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EWG Study Finds FDA Out to Lunch on Protecting Women from Mercury in Fish

For Immediate Release: 
Friday, March 1, 2002

Washington — Internal Food and Drug Administration (FDA) documents obtained by the Environmental Working Group (EWG) reveal that the agency is failing in its public health obligation to protect pregnant women and the developing fetus from the toxic effects of mercury. The FDA cites focus group research as a justification for its severely limited consumer advisory on fish that should be avoided by pregnant women. However, transcripts of the focus groups reveal that the agency knows its standards don’t protect the fetus, knows that adequate protection would mean adding tuna to the list of restricted fish, and knows that women want as much information as possible, preferably from their doctors.

“The FDA is ignoring the science on mercury and ignoring health information women want and need, while using focus groups as an excuse,” said Jane Houlihan, EWG’s Vice President for Research. “The problem is not FDA using focus groups to determine how it should communicate concerns about mercury in fish to women. The problem is the FDA using focus groups to determine if it should communicate concerns about mercury in fish to women.”

Both the U.S. Environmental Protection Agency (EPA) and the National Academy of Sciences (NAS) have recognized that mercury is a substantial public health problem, and recommend much stricter standards for allowable levels of mercury in fish than the FDA. The NAS estimates that every year approximately 60,000 children are born at a significantly increased risk of neurological effects from mercury because of the contaminated fish their mothers ate. The NAS is also concerned that, aside from the extremely high exposure cases, there is a broad, low-level mercury exposure potential that could push a greater percentage of the population into the group of children who struggle to keep up in school or who require remedial education. Furthermore, a 2001 Centers for Disease Control study found that 10% of reproductive-age American women already carry so much mercury in their blood that if they got pregnant it could pose a threat of neurological damage to the fetus.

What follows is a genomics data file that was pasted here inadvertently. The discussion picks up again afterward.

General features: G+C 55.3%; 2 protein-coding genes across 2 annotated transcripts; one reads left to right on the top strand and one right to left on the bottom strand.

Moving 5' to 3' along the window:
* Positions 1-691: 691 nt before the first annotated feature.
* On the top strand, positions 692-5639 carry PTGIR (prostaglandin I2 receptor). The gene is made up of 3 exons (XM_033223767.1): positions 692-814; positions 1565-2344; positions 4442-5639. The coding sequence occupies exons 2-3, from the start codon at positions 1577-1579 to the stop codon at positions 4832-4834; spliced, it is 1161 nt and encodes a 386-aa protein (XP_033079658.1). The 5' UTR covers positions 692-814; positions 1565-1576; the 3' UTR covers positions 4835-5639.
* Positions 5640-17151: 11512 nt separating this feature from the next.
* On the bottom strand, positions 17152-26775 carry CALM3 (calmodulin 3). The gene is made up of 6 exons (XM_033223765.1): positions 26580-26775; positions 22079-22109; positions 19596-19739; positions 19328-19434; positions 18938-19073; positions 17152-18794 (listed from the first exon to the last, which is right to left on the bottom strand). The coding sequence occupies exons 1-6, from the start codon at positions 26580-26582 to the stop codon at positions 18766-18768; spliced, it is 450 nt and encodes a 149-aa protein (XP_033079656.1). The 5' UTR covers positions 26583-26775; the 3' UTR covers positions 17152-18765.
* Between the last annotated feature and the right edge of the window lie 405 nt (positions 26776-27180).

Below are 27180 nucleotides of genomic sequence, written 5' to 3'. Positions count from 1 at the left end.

FDA has said that too long a list of fish to avoid confuses women, and that tuna is safe for pregnant women and the developing fetus. The transcripts show a very different story. A top FDA scientist admits that FDA’s current mercury ’action level’ in seafood does not protect the fetus and also says that pregnant women need to limit their consumption of tuna to protect their babies from mercury damage. Yet the message FDA gave to the public only months later, after three private meetings with the tuna and seafood industry, claims that tuna is perfectly safe.

This particular project is an outgrowth of EWG’s earlier report, Brain Food, which was the first-ever computer analysis of mercury contamination in fish and the diets of American women. The report was based on information from 7 different government sources and 4 different agencies used to create a first-of-its-kind database on fish contamination that contains 53,000 records of mercury test results. This database with a list of 13 fish pregnant women should avoid altogether, based on our computer model that included variations in women’s weight, blood volume, diet, metabolism, and the level of mercury already in their blood.

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